Meanwhile, the parliamentary information mission probing France's involvement in the Rwanda genocide on Tuesday heard fresh testimonies from two experts who said the international community, including France and Belgium, was aware the massacres were being prepared.

Interahamwe kill 29 in two attacks this week

Hutu rebels killed nine people in Nyabikenke in Rwanda's central Gitarama province on Monday night, according to the Rwanda News Agency. The attackers "clearly singled out their victims, because there were no wounded," the agency said. On Sunday, Hutu rebels killed 20 people and wounded 42 in an attack on a displaced persons camp in northern Ruhengeri. The militiamen also stormed the local prison and released 29 inmates, news agencies reported. The displaced camp of Kinigi, 15 km north of Ruhengeri town, held some 3,000 people, most of them Hutu.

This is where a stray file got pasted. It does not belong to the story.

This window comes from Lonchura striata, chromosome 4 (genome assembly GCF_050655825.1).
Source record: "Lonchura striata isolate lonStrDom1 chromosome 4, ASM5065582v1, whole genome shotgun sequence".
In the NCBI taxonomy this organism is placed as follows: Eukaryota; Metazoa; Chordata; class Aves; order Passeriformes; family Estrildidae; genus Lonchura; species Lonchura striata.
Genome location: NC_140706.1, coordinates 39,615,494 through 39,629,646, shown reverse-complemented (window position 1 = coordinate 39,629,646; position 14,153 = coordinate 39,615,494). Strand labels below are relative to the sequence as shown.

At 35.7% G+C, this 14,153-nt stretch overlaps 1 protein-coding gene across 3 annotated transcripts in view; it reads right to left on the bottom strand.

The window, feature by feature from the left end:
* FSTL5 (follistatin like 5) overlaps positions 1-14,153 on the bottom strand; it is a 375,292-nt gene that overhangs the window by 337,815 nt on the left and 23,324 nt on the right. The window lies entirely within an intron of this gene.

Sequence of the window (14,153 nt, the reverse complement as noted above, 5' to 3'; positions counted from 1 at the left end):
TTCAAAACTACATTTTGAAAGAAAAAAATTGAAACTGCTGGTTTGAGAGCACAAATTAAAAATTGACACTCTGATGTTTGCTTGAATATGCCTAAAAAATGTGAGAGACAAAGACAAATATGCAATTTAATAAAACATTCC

ICTR begins deliberations in Akayesu trial

The International Criminal Tribunal for Rwanda (ICTR) has begun deliberations in the case of former mayor Jean-Paul Akayesu. The defence counsel delivered their closing arguments last Thursday, contending that Akayesu was a scapegoat for genocide ringleaders in the central Rwandan commune of Taba. The defence team claimed that Akayesu had lost de facto control to a group of Interahamwe, who bore genuine responsibility for the killings in the area, an ICTR statement said.

TANZANIA: Dar es Salaam unlikely to jail Rwanda genocide convicts